Neo-Classical Mantle Clock

I upgraded to Vetric’s Aspire CAD/CAM software because of my interest in 3D CNC carving. This mantle clock was built from free plans provided by Vectric.  I have built other items from their monthly plans and have found them to be fun and useful for learning about vector creation, component creation and tool path generation. I hope you enjoy this pictorial blog about my new clock.

Pre-finish Assembly

Here is a photo of the loosely assembled parts so you can visualize what the project is about.

Gluing Joint Bit

Many projects require gluing stock to obtain the desired width of a blank. I routinely use a glue joint bit to help with alignment and increase the surface area of a glue joint. This Freud bit is used on a router table and I have found that best results are obtained by setting the height at 1/2 the thickness of the stock plus 0.624″. It’s very important to set the fence flush with the indented cutting edge or else the joint won’t go together completely or it will suffer significant snipe at one end.

Gluing Jig

Here is a look at my gluing jig and the board edges after they went through the glue joint router bit.

CNC Carving

The front face of the clock as it’s being cut on the CNC router.

Mach3 Screen Shot

As you can see, I’m 3 hours and 46 minutes into the cut and have another 2 1/2 hours to go. I’m using a 1/16″ tapered ball nose bit for the finish cut with an 8% step over. This translates into 0.0047″ step over per pass.

Finished Cutting

Here is a look at the blanks with the individual parts held in place with tabs.

Cutting Tabs

Sometimes I use a chisel to cut through the tabs but instead I used a scroll saw for this project because I didn’t want to take a chance on splintering the wood.

Router Bit Splintering

Despite my best efforts, I did get some splintering at the cutout profile using a 1/4″ down cut spiral bit. Oh well, a little CA glue will fix this before finish sanding.

Component Parts

Here are the parts separated from the blanks ready for further processing.

Finish Sanding

I use a Dremel tool with rotary disks for much of my finish sanding on the highly detailed parts.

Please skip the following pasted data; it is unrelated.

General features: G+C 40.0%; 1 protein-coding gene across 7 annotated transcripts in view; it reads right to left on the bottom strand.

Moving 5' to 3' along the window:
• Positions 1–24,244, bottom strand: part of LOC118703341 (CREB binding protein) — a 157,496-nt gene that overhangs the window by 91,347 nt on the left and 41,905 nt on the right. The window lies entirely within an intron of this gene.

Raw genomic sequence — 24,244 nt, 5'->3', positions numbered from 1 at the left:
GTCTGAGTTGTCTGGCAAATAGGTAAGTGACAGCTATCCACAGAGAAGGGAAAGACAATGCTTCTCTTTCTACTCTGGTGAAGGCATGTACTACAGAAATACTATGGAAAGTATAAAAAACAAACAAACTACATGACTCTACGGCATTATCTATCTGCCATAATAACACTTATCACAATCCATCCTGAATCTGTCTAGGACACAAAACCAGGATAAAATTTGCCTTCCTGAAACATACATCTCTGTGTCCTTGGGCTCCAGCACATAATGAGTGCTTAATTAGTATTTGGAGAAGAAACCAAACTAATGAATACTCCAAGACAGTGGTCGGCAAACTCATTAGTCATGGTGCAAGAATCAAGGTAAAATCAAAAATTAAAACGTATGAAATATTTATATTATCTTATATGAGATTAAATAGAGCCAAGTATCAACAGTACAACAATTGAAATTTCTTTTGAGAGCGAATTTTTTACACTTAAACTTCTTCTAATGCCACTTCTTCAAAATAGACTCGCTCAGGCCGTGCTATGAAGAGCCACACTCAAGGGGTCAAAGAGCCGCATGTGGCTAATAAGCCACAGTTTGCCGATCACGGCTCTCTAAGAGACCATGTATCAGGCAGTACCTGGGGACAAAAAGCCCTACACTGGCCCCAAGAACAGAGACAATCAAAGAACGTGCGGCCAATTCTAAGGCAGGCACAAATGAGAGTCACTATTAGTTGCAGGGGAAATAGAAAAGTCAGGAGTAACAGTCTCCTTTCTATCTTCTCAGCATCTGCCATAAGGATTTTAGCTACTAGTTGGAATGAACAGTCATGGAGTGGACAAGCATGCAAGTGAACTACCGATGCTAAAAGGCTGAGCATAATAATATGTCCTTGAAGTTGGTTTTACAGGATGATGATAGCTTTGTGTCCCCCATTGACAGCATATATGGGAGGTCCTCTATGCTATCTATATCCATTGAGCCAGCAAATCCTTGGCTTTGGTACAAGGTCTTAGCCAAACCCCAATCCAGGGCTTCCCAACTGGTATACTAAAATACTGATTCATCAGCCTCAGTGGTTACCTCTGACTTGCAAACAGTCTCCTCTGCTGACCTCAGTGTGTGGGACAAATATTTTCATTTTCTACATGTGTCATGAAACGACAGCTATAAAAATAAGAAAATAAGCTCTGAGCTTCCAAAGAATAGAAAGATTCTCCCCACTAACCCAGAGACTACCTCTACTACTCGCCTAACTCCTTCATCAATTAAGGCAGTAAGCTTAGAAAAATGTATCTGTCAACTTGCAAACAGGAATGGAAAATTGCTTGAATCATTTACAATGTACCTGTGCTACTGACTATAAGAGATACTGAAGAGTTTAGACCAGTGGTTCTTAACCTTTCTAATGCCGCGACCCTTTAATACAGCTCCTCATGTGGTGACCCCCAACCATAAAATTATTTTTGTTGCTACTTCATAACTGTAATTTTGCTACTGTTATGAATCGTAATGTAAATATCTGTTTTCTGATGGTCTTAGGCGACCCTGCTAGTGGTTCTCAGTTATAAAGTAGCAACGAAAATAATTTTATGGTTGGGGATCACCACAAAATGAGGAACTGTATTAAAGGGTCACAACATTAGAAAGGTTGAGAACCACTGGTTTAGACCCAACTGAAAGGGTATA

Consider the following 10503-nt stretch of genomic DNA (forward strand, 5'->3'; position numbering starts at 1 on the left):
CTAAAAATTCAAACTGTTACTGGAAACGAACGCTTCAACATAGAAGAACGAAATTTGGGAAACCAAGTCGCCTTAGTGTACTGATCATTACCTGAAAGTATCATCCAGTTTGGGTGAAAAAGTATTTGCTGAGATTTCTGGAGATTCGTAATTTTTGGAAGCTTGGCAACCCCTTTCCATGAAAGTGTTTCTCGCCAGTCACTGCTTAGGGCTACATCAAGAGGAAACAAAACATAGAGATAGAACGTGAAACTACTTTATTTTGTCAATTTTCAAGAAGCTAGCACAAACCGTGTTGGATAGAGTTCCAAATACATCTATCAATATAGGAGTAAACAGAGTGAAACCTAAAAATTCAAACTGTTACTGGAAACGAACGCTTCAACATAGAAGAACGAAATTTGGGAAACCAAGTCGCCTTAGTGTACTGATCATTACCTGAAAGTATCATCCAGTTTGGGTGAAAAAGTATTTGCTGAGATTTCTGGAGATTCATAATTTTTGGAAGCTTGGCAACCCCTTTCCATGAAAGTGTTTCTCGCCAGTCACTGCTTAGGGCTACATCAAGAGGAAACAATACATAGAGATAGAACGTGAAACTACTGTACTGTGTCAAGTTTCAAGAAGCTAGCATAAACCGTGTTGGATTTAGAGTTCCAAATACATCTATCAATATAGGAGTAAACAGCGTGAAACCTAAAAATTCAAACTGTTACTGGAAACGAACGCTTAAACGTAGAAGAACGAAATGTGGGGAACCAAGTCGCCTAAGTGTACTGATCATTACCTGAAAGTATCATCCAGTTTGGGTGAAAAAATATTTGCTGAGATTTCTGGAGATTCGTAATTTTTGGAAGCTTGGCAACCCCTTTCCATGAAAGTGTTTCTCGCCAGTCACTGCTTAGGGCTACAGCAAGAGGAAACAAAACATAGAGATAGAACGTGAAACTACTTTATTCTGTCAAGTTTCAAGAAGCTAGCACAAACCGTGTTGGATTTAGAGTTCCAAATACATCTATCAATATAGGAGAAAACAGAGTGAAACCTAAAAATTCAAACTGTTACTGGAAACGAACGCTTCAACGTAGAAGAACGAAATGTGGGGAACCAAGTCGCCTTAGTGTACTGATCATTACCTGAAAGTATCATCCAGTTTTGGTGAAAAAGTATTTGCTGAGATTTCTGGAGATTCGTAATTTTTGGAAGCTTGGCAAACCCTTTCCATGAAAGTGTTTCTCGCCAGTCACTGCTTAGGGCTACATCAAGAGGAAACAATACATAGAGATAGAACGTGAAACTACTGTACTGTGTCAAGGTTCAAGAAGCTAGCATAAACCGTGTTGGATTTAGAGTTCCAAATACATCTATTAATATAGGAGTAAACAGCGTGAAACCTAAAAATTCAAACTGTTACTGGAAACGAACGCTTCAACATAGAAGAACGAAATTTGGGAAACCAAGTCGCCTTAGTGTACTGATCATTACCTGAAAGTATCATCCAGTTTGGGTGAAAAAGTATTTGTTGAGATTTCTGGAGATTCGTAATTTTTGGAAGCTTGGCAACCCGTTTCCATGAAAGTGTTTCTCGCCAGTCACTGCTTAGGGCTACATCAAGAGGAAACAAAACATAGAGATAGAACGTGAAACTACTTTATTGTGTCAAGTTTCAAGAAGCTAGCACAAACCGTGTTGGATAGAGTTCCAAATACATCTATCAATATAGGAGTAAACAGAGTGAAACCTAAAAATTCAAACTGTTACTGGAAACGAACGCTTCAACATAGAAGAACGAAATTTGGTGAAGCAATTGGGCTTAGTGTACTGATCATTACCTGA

Gluing Sub-Assemblies

Gluing sub-assemblies for further processing. Sometimes clamps are used and sometimes weights are used as you will see in later photos.

Stationary Belt Sanding

I have several abrasive machines to help with the tedious job of rough and finish sanding. This is a combination belt / disc sander making short work of sanding end grain.

Mop Sanding

Sanding mops of 120 and 220 grits are used to remove the rough sanding ridges.

Spindle Sanding

A reciprocating spindle sander is a great tool for smoothing both internal and external curves. Here the clock insert hole parts are blended to provide a uniform cavity to accept the clock mechanism.

Staining the Parts

After finish sanding the parts, they are stained with General Finishes Pecan oil base stain.

Sub-assembly Glue Up

As I mentioned previously, sometimes clamps work best and other times weights are used when gluing parts together. I left stain off of the areas that receive glue. When possible, I prefer to stain the pieces before gluing them together because it’s easier to stain without all the nooks and crannies created by corners.

Sand Bag Gluing

A cotton bag full of sand is very useful for holding flat weights on a curved surface.

Finish Coat

Two coats of a matte clear coat finish the project.

Completed Clock

The project turned out beautiful. A quartz clock movement from Klockit completes the Neo-Classical Mantle Clock.